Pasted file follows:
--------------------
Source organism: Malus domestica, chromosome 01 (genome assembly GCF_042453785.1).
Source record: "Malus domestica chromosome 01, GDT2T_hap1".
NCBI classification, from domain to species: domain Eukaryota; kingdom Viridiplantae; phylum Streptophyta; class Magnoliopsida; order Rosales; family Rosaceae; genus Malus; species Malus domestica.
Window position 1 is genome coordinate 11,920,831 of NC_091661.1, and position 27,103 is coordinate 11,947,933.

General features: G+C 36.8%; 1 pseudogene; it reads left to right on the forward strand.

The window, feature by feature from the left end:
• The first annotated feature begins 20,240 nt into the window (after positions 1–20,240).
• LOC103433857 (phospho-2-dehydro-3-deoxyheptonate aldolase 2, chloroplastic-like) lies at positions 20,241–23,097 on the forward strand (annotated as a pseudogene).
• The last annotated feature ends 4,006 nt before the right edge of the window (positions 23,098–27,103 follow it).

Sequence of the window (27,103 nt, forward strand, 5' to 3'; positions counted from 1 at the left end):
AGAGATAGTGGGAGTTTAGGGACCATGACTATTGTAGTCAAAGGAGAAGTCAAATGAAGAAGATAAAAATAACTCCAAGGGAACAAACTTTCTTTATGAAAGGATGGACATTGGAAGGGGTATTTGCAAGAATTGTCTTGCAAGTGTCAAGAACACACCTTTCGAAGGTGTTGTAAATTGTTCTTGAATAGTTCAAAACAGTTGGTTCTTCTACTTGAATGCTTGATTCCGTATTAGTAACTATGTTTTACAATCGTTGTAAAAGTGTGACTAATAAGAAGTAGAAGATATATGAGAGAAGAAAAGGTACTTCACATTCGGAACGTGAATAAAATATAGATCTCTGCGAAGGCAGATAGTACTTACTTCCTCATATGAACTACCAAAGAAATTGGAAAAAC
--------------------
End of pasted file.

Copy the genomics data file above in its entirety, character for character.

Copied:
Source organism: Malus domestica, chromosome 01 (genome assembly GCF_042453785.1).
Source record: "Malus domestica chromosome 01, GDT2T_hap1".
NCBI classification, from domain to species: domain Eukaryota; kingdom Viridiplantae; phylum Streptophyta; class Magnoliopsida; order Rosales; family Rosaceae; genus Malus; species Malus domestica.
Window position 1 is genome coordinate 11,920,831 of NC_091661.1, and position 27,103 is coordinate 11,947,933.

General features: G+C 36.8%; 1 pseudogene; it reads left to right on the forward strand.

The window, feature by feature from the left end:
• The first annotated feature begins 20,240 nt into the window (after positions 1–20,240).
• LOC103433857 (phospho-2-dehydro-3-deoxyheptonate aldolase 2, chloroplastic-like) lies at positions 20,241–23,097 on the forward strand (annotated as a pseudogene).
• The last annotated feature ends 4,006 nt before the right edge of the window (positions 23,098–27,103 follow it).

Sequence of the window (27,103 nt, forward strand, 5' to 3'; positions counted from 1 at the left end):
AGAGATAGTGGGAGTTTAGGGACCATGACTATTGTAGTCAAAGGAGAAGTCAAATGAAGAAGATAAAAATAACTCCAAGGGAACAAACTTTCTTTATGAAAGGATGGACATTGGAAGGGGTATTTGCAAGAATTGTCTTGCAAGTGTCAAGAACACACCTTTCGAAGGTGTTGTAAATTGTTCTTGAATAGTTCAAAACAGTTGGTTCTTCTACTTGAATGCTTGATTCCGTATTAGTAACTATGTTTTACAATCGTTGTAAAAGTGTGACTAATAAGAAGTAGAAGATATATGAGAGAAGAAAAGGTACTTCACATTCGGAACGTGAATAAAATATAGATCTCTGCGAAGGCAGATAGTACTTACTTCCTCATATGAACTACCAAAGAAATTGGAAAAAC